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Delhi in trouble : Waterlogged Roads, Severe Traffic Jams, Disrupted Metro Services, and Closure of Schools and Colleges

Delhi is facing an extreme flood situation as the Yamuna River reaches an all-time high water level of 208.6 meters. Low-lying areas are submerged, leading to evacuation efforts. The city is also expected to experience a drinking water crisis as three water treatment plants have been shut down due to flooding.

To ensure safety, non-essential government offices, schools, and colleges will remain closed until Sunday, July 16. Private establishments are strongly advised to implement work-from-home policies. Commercial establishments near Kashmere Gate have been asked to temporarily halt operations.

Transportation is affected, with buses to the Inter-State Bus Terminal (ISBT) being diverted to Singhu Border. Additional buses from the Delhi Transport Corporation (DTC) are deployed to assist commuters.

Efforts are underway to reduce water levels, and restoration work is set to begin in two days. However, the flooding has also affected the Delhi Secretariat, which houses the offices of Chief Minister Arvind Kejriwal and senior bureaucrats.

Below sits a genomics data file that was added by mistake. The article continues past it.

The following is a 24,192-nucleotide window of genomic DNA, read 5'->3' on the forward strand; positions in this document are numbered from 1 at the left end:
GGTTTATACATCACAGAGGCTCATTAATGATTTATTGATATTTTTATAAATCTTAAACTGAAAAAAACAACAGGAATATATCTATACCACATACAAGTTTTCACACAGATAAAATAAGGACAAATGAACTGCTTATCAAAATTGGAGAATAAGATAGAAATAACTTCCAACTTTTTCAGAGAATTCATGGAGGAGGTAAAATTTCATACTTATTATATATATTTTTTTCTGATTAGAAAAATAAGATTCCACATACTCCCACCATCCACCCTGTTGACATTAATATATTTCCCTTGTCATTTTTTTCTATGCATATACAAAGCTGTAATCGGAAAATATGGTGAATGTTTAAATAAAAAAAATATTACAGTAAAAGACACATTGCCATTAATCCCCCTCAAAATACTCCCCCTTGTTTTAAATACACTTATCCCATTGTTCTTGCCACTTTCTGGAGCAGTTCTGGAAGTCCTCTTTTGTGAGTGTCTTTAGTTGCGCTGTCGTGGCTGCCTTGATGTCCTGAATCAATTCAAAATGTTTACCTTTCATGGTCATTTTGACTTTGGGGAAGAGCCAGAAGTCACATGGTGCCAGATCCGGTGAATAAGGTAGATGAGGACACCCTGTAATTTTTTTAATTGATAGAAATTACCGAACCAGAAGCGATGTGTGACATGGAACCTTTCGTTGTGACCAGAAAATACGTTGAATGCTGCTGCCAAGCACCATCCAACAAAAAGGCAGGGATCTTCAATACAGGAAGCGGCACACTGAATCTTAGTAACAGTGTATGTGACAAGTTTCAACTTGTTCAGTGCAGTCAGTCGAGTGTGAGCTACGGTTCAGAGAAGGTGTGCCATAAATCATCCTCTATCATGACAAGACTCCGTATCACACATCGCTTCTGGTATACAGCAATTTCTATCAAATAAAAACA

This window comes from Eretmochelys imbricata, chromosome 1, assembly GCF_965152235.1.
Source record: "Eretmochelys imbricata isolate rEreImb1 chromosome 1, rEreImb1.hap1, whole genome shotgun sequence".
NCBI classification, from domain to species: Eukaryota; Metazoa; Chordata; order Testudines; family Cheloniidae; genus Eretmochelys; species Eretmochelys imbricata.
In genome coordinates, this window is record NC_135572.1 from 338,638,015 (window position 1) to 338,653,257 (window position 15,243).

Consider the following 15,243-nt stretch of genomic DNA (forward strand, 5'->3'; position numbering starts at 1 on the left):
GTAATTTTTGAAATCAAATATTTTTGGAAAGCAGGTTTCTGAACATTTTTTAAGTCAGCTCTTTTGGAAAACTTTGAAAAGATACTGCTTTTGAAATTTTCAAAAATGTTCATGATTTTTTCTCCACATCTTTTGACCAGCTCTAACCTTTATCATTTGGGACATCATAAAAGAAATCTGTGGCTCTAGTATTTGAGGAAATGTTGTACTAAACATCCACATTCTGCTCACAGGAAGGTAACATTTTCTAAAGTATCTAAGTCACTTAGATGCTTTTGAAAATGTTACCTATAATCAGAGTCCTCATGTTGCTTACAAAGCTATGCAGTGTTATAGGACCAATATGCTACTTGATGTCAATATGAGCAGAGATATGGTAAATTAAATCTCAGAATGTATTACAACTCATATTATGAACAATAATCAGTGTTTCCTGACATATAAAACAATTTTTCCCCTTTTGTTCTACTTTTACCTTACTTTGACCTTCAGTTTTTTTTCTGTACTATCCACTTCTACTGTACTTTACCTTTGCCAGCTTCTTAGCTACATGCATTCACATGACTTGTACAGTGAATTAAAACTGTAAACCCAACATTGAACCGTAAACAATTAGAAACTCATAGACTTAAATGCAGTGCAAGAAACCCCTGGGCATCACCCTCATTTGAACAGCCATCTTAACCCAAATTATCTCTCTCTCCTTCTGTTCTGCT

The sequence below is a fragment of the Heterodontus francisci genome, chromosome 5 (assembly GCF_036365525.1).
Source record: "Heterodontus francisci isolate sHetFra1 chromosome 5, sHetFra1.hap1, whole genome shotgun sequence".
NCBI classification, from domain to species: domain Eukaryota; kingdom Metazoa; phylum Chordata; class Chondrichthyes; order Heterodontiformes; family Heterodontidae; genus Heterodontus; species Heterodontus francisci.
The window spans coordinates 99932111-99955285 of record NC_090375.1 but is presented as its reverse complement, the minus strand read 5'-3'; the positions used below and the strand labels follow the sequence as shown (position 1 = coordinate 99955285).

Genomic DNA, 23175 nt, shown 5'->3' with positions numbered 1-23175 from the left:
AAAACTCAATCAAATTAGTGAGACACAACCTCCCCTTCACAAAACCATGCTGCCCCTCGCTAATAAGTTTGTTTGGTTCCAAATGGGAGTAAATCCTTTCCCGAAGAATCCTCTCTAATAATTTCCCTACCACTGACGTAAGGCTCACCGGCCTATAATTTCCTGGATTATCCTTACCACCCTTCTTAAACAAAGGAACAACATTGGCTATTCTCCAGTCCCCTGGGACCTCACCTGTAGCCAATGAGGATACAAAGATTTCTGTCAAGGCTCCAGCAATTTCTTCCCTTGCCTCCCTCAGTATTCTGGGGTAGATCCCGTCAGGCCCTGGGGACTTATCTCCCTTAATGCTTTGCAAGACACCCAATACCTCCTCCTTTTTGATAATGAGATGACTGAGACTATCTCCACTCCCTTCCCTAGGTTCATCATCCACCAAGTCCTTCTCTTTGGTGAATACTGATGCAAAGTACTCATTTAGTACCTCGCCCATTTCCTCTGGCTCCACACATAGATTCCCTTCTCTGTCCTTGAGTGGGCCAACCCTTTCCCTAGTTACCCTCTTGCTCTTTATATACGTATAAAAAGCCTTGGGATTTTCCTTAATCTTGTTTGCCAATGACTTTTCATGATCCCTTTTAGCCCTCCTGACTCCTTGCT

Moreover, the closure of three water treatment plants in Wazirabad, Chandrawal, and Okhla may lead to a drinking water shortage. The water level in the Yamuna River is continuously rising due to the release of water from the Hathnikund barrage in Haryana.

Waterlogging has caused severe traffic disruptions, particularly on the Outer Ring Road. Alternate routes are suggested, but traffic congestion remains significant. Areas like Monastery Market, Yamuna Bazar, and Geeta Ghat are severely affected.

The Delhi Metro operates normally except for the inaccessible Yamuna Bank Metro Station. Trains are running at reduced speeds on Metro bridges. The Delhi Metro Rail Corporation has provided updates and alternative routes via social media.

Evacuation efforts are in progress, with the administration relocating residents from waterlogged areas. The National Disaster Response Force has deployed 12 teams for rescue operations. Embankments are being constructed to prevent further flooding.

Factors contributing to the flooding include heavy rainfall in the upper catchment areas, saturated soil, and the unutilized monsoon flow due to the absence of dams on the Yamuna River. While water flow from the Haryana barrage is expected to decrease, the India Meteorological Department has forecasted continued heavy rainfall in Uttarakhand, heightening the risk of flooding.

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